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http://www.google.com/patents/US2517180?printsec=drawing#v=onepage&q&f=false

Art Davis worked for Cinema Engineering, which was marketing a form of this kind of attenuator in 
1953 and probably earlier.

See:
http://www.preservationsound.com/?p=4611
(I provided the scans, from old magazines)

As we know, slide-faders became the preferred interface for analog mixing boards, eventually 
replacing rotary faders in almost all applications (although small-format mixers sold by companies 
like Behringer, Mackie, Alesis and others still use rotary faders). There have been many varients on 
slide-faders over the years. In the 60's, Fairchild sold a fader that controlled the intensity of a 
light source, which then interacted with a LDR to control gain, branded "Autoten." In the 70's,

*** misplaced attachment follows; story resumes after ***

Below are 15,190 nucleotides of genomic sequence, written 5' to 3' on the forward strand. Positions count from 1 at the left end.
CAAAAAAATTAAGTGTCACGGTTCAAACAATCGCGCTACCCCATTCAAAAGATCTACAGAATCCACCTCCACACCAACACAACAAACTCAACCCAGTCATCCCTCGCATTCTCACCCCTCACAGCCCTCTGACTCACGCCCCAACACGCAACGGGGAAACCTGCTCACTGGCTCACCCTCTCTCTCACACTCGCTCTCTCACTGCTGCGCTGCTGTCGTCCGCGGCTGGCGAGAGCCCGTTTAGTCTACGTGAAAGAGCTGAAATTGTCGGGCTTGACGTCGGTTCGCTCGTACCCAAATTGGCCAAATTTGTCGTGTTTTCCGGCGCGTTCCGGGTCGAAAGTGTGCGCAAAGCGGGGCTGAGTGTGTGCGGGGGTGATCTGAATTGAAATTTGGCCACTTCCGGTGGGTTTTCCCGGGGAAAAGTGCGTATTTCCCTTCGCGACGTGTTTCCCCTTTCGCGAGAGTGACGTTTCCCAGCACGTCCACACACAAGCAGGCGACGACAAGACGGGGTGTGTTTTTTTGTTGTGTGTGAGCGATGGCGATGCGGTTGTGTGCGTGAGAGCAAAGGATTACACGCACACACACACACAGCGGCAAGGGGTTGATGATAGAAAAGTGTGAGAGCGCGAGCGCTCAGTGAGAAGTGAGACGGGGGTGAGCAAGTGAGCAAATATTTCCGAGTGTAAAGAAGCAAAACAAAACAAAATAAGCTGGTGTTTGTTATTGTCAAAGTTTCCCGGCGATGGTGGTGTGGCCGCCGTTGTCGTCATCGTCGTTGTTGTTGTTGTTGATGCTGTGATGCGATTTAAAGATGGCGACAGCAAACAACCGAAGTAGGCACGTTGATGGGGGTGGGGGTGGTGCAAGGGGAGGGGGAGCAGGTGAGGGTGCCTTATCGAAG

Audio Designs & Manufacturing (ADM) patented a mechanical system that drove a pot that controlled a 
VCA to control gain. The advantage of the ADM "Slidex" attenuator was that liquid (perhaps coffee at 
a TV station, beer at a radio station or something more exotic at a recording studio) could spill 
across the slider section of the console and not short out anything, within reason.

Here is the Slidex patent:
http://www.google.com/patents/US3736801?printsec=drawing#v=onepage&q&f=false

-- Tom Fine